Abraham Okusanya: The real impact of advice fees on sustainable withdrawal

Getting a withdrawal strategy wrong is bad news for your client and bad news for your business

You’ve heard this argument before: “If a client has £1m, and they want take £40,000 a year under the sustainable withdrawal rate framework, then 1 per cent advice fees translates to 25 per cent of the withdrawal from the portfolio.”

Or this “Oh, if the SWR is 4 per cent, once you account for total fees of 2 per cent (funds, platform and adviser), then the SWR becomes 2 per cent”.

It feels intuitive. But the maths is wrong.

One of the great misconceptions about the framework is how adviser fees affect withdrawals from a retirement portfolio. To be clear, fees impact the sustainability of withdrawals, and excessive fees are damaging.

People should be able to make informed decisions about this. That’s why it’s important to avoid misleading people, or to exaggerate the effects.

To demonstrate the impact of fees, I used Timeline software to run a withdrawal strategy for a UK investor. Here is the scenario:

  • Initial portfolio of £1m – 60 per cent world equities and 40 per cent global bonds. Rebalanced annually.
  • An initial withdrawal of £40,000 a year from the portfolio, adjusted for inflation each year over a 30-year retirement period.
  • We test the impact of 1 per cent per annum and 2 per cent per annum of the outstanding portfolio, deducted on a monthly basis, based on the outstanding balance of the portfolio at the start of each month.
  • Calculate total fee taken from the portfolio over the entire retirement period, and present this as a percentage of the cumulative income and the terminal balance (or legacy).
  • We use actual historical return of asset classes and the corresponding CPI for the UK. The dataset runs from January 1915 to December 2018, giving 888 scenarios each lasting 30 years.
  • Given the large dataset, we rank all the scenarios based on how quickly the portfolio was exhausted and/or the terminal balance at the end of the 30-year period. We then select five actual scenarios: the worst, the 25th percentile, median, 75th percentile and best scenarios (see table).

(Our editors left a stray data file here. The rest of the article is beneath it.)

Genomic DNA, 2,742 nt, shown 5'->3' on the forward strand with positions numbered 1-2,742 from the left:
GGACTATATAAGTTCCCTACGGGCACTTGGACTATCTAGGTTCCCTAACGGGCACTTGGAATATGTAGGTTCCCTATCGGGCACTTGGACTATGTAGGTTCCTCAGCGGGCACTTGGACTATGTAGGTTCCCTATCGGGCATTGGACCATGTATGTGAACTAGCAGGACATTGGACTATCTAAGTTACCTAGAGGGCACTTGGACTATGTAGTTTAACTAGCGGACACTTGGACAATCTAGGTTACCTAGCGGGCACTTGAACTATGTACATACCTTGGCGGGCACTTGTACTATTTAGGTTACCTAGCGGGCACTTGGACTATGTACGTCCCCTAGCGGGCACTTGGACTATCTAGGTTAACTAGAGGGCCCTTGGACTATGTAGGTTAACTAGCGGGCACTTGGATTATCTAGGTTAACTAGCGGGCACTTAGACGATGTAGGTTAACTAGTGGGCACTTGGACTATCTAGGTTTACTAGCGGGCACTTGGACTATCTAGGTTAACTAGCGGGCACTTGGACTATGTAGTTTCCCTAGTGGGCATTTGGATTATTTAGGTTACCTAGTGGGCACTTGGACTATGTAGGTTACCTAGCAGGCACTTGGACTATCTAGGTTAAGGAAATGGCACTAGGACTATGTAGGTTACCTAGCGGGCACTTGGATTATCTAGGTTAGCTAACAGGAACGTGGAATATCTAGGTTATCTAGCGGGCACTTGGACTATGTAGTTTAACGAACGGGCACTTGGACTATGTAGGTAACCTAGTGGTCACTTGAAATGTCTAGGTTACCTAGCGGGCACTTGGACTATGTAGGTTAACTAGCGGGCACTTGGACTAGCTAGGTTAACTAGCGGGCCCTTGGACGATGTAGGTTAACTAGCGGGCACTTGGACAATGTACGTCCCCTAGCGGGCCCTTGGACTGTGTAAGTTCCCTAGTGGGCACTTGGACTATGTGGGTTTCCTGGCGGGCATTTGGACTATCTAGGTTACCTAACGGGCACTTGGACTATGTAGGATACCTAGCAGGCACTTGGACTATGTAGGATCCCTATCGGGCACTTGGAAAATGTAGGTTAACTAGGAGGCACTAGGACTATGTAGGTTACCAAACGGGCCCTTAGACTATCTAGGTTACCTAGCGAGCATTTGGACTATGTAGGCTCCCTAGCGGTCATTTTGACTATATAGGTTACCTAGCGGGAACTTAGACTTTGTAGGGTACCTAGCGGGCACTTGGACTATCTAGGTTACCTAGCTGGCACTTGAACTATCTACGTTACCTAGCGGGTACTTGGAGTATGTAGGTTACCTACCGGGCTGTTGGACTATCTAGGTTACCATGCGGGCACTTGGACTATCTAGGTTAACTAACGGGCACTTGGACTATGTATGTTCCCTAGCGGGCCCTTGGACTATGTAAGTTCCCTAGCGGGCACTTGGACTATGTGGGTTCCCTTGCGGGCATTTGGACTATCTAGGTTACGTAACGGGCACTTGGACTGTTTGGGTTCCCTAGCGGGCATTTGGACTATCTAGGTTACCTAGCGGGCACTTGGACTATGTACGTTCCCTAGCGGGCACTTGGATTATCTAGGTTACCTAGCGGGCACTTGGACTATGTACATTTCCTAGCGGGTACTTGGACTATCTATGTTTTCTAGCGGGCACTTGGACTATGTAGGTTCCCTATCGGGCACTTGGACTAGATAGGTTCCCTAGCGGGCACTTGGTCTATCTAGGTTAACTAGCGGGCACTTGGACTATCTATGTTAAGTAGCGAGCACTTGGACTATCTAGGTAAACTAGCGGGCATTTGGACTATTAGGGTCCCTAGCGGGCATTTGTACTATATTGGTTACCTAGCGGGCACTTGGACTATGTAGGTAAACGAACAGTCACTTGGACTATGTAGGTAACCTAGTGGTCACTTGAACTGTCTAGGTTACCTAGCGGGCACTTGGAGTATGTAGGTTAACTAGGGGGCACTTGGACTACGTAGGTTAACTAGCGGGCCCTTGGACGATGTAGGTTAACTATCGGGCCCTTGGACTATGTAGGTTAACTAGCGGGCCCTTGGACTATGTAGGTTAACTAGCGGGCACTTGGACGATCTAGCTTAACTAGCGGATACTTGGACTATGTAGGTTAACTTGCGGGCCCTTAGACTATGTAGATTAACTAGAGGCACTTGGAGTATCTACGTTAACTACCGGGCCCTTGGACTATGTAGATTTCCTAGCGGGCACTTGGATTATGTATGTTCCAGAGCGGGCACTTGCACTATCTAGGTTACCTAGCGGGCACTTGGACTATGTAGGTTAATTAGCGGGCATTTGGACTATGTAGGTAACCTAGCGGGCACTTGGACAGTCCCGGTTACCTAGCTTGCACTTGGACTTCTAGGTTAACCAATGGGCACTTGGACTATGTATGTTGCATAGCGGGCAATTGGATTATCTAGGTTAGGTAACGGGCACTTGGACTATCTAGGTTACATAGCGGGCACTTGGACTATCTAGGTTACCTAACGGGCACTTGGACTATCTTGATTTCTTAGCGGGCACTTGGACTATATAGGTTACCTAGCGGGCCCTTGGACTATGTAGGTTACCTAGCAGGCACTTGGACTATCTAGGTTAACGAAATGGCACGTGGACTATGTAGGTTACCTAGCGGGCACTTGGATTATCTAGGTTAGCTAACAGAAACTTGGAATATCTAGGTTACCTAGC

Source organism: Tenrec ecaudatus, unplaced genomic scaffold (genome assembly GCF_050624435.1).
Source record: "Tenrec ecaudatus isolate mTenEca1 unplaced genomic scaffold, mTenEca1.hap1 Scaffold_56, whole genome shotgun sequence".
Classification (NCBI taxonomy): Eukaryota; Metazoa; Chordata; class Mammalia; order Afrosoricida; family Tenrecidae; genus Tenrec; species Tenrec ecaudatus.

1 per cent pa gives around 6–12 per cent of the client’s overall income and capital, depending on the scenario. A total fee of 2 per cent per annum wipes out around 13–26 per cent of the overall fund, again, depending on the scenario.

Even in the median scenario, a 1 per cent fee translates into 10.2 per cent of the cumulative withdrawal and end balance over 30-year period.

High fees can be damaging to a drawdown investor. You could also think about the impact of fees in terms of how many years the portfolios would have lasted with lower fees. For a UK investor, a 2 per cent fee means the portfolio ran out of money around three years sooner than a 1 per cent fee in the worst and 25th percentile scenarios. In effect, the additional 1 per cent fee wipes out three years of income for the client. This ultimately creates a lose-lose situation for both clients and advisers — excessive fees risk depleting the portfolio too quickly so the client runs out of money and the fees invariably stop.

All this means that having a robust withdrawal strategy in place is not only an issue of client outcome, it also has a direct impact on the long-term profitability of the adviser’s business. It’s crucial to accept that having a robust withdrawal strategy that ensures the portfolio doesn’t run out of money is not only good for the client, it’s good for the adviser’s bottom line.

Abraham Okusanya is director of Finalytiq


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There are 2 comments at the moment, we would love to hear your opinion too.

  1. Desmond Fitzgerald 30th July 2019 at 1:20 pm

    That is of course assuming that the relationship with the Adviser is adding no financial value to the benchmark chosen; both in terms of investment returns and tax planning.

    So for this to be accurate an assumption would need to be factored in to value any added financial positives through the relationship with the Adviser, as opposed to just assuming this is a negative. If there were none and the OAC was an out and out drag financially, then there would be little point in the client having the relationship with the Adviser.

    So this will vary between various client/adviser relationships. In one relationship the money will run out sooner and in the other, later.

    • I agree with that Desmond. Carrying out some proper research on investment funds goes a long way. As do regular checks on the situation for each client.

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